As therapists, we are trained to help others manage their mental health challenges. But that doesn’t mean we’re immune to facing challenges ourselves…
Such as struggling with perfectionism:
An excessive and unhealthy drive to achieve perfection or to meet extremely high standards, often at the expense of our own well-being and happiness.
Therapists may struggle with this in a variety of ways, such as feeling:
- The pressure to be perfect in their work
- The need to have all the answers
- The demand to always be available for clients
The problem with this?
It can lead to anxiety, burnout, and even other mental health issues…
So how do mental health therapists deal with their own perfectionism?
Here are a few key strategies:
1). Seek supervision and support:
Mental health therapists often work with a supervisor or mentor who can provide guidance and support.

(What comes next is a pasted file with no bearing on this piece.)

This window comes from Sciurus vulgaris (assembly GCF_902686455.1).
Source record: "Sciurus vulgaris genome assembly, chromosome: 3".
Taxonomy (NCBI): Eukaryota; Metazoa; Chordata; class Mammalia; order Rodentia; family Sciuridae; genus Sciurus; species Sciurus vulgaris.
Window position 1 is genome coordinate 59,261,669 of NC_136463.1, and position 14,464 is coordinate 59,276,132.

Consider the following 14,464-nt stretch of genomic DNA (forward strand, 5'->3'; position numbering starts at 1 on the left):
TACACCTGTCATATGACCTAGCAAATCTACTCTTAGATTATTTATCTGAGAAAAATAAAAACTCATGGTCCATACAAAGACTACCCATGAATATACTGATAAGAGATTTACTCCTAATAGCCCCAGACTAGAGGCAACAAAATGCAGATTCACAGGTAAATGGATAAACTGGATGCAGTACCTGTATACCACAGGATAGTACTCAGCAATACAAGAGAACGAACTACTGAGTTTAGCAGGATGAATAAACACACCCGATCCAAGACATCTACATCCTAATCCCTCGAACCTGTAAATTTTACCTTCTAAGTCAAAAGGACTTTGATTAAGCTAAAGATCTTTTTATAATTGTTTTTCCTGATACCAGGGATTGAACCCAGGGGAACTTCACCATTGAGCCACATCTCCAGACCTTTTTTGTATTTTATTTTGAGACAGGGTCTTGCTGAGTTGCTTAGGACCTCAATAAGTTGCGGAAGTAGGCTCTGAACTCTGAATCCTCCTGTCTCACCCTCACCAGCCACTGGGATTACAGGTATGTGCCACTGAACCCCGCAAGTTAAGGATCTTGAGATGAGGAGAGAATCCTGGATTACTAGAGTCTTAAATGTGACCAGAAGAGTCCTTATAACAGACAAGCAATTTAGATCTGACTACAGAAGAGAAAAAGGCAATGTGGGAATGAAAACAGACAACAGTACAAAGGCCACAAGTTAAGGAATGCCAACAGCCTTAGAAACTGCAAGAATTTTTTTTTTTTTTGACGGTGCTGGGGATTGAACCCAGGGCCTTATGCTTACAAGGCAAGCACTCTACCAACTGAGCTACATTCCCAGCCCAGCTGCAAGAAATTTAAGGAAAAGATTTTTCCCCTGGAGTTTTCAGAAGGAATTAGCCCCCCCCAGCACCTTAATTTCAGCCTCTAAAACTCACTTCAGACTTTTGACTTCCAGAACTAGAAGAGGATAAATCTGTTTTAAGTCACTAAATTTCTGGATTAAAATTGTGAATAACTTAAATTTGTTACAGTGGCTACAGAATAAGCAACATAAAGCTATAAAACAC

This can be a valuable resource for therapists who struggle with perfectionism, as it allows them to process their own feelings and challenges in a safe and supportive environment.
2). Practice self-care:
Taking care of oneself is crucial for mental health professionals, as it allows them to recharge and manage the demands of their job.
This may involve setting boundaries, taking breaks, and engaging in activities that bring joy and relaxation.
3). Seek therapy:
We know mental health therapists are trained to help others, but they may also benefit from seeking therapy themselves.
Working with a therapist can provide a safe space to process and manage their own mental health challenges, including perfectionism.
4). Be mindful of perfectionistic thinking:
Mental health therapists may find it helpful to become more aware of their own perfectionistic thoughts and behaviors.
By noticing when they are setting unrealistic standards for themselves or feeling overwhelmed, they can take steps to challenge these thoughts and feelings in order to adopt a more realistic and healthy approach.
Overall, mental health therapists play a crucial role in helping others manage their mental health challenges, but they must also take care of their own mental health and well-being.
By seeking support and practicing self-care, therapists can manage their own perfectionism and continue to provide effective and compassionate care to their clients.